The Cleveland Blues

I’m in Billy Wilder Land, for professional reasons (but also for pleasure).

In the case of THE FORTUNE COOKIE, that takes me to Cleveland.

Remarkable how this blackish comedy can looking so much like a bleak European art movie. Partly it’s the b&w coupled with widescreen which pushes thing further away/puts more space around them. But partly I think it’s Cleveland.I’ve never been there, but the place has kind of grey associations for me, based solely on Harvey Pekar’s comic strips, and partly from the scene in Jim Jarmusch’s STRANGER THAN PARADISE where the protags decamp to Ohio and find the city to be an ICY, HOWLING WHITE VOID. If I recall aright, the credits actually claim the film was shot partly on location there, but they might as well have overexposed a shot in a studio against an infinity curve while holding the mic next to a hair dryer.

So those are my mental images for Cleveland: Robert Crumb cross-hatching and howling white voids.I doubt if the place is that bad. I’d be happy to live in one of these houses, if there were a bus route nearby.As for football stadia… well, I know intellectually that people like sport, though I can’t quite see why, but does anyone consider the stadium an attractive thing in its own right? Wilder adds greatly to his film’s melancholy by staging the resolution on a deserted football field (or “green,” as I believe it’s called). With the cleaners looking on.é

Some critics at the time took the film as a sign that Wilder was getting soft…

I like the music — maybe Andrew Preview Andre Previn’s best film score? Walter Matthau’s theme sounds a bit like the later ODD COUPLE, but as if his character of Whiplash Willie Gingrich had sort of sidled up to that score and corrupted it by mere proximity.

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8 Responses to “The Cleveland Blues”

  1. Some more Cleveland based grimness: Frankie Bono, the uber-alienated assassin from the ultra-bleak BLAST OF SILENCE hails from Cleveland too!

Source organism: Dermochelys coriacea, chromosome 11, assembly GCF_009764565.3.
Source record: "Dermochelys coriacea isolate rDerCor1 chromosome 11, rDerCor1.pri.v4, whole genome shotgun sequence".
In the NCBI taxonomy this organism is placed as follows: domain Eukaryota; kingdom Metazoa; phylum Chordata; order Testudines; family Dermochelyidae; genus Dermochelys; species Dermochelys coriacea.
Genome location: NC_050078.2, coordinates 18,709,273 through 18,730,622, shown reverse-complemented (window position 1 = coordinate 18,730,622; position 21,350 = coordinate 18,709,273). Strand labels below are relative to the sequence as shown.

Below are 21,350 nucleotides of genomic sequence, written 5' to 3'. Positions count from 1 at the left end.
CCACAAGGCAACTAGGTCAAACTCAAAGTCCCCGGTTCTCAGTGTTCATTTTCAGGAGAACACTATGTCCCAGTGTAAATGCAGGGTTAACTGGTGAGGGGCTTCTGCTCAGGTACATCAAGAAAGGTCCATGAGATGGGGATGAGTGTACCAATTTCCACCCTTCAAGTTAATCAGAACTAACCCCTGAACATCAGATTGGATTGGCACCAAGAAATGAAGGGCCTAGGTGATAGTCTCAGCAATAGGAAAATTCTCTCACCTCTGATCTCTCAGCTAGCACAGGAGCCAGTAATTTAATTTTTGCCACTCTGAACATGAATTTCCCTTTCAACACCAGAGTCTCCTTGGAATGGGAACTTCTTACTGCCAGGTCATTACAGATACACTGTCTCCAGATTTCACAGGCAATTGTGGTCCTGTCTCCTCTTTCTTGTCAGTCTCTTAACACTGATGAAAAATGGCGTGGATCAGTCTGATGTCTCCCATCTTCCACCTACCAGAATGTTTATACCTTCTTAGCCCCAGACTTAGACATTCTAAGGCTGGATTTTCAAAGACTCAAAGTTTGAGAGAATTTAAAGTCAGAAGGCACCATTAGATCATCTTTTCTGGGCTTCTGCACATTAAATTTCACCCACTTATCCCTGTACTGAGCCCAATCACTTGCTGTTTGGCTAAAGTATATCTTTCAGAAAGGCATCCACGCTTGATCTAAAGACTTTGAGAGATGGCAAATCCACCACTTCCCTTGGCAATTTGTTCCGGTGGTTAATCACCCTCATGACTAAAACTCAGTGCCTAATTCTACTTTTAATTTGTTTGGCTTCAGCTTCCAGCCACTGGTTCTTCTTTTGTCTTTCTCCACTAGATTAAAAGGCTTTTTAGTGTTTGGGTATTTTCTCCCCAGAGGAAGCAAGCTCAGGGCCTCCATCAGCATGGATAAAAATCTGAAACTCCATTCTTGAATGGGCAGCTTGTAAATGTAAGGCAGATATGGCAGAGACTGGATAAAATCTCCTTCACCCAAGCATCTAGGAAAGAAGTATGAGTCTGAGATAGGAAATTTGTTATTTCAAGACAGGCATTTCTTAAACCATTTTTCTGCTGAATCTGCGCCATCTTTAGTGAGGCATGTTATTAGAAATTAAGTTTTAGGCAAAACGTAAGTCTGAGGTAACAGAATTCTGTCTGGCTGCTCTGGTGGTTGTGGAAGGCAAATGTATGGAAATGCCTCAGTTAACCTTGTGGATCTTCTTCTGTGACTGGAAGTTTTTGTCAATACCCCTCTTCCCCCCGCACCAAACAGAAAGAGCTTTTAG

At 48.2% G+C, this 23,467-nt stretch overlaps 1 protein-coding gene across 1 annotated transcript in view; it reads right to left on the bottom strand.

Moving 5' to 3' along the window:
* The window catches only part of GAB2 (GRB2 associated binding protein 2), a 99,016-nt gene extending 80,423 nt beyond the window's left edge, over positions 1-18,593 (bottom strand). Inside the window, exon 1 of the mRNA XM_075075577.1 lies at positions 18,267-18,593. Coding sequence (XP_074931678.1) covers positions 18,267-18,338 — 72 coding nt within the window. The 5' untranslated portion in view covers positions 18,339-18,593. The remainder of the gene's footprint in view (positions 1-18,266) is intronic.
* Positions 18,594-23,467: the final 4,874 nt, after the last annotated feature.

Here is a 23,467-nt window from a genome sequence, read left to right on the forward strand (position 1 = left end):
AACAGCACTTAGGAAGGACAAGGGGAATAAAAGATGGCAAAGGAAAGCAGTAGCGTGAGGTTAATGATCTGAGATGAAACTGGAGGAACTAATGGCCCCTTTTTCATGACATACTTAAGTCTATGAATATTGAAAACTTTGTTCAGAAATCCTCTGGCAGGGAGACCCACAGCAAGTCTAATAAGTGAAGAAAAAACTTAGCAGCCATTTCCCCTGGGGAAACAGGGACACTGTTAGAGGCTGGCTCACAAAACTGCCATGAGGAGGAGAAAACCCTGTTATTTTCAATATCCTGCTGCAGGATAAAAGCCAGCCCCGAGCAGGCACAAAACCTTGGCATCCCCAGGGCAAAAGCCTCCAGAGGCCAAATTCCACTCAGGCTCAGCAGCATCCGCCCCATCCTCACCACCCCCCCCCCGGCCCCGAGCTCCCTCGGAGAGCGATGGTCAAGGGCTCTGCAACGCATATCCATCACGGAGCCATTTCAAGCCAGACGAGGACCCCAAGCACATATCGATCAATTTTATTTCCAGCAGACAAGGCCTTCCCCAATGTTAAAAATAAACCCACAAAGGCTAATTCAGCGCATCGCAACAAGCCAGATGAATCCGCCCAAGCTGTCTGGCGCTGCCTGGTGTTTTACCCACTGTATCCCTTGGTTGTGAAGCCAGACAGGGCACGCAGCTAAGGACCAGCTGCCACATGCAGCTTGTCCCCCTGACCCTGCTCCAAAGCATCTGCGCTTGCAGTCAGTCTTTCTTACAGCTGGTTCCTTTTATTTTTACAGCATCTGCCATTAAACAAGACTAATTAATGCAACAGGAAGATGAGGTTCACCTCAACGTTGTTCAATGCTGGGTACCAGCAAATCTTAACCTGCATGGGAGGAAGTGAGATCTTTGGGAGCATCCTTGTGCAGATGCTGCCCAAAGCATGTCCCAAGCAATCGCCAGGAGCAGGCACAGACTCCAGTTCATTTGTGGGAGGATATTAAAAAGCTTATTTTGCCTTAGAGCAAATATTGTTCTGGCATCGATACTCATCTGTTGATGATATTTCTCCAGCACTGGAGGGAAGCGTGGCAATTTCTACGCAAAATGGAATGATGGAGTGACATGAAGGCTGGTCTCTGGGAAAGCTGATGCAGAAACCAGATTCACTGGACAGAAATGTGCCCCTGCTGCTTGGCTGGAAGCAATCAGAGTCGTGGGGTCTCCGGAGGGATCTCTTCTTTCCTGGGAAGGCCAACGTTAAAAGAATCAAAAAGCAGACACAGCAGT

2. Excellent! A Cleveland state of mind.

  3. No, a football field is just a field, not a green. Cleveland’s team is the most notably and chronically hopeless there is, as is appropriate.

  4. chris schneider Says:

    I’m with you on the Previn score, which is quite good. It also quotes from his earlier score for Wise’s TWO FOR THE SEESAW. I’ve yet to be able to sit through the entirety of SEESAW, but … I looked at the credit sequence a few minutes ago, on YT, and it looked awfully inviting. More b&w ‘scope, only this time photographed by Ted McCord and designed by Boris Leven. Not bleak. Closer, perhaps, to the style of Mulligan’s LOVE WITH A PROPER STRANGER, or maybe Wise’s later TWO PEOPLE.

  5. Chris, I have seen none of the films you cite but they all SOUND awfully inviting.

    JBS, yes, I was kidding, playing the part of the sporting ignoramus (which admittedly I am).

  6. chris schneider Says:

    The Mulligan I’d recommend. Glenn Erickson wrote about it recently. I’ve only seen bits and pieces of SEESAW. As for TWO PEOPLE, my only knowledge is reviews from when it came out (1973).

  7. Thanks! I love b&w ‘Scope anyway…

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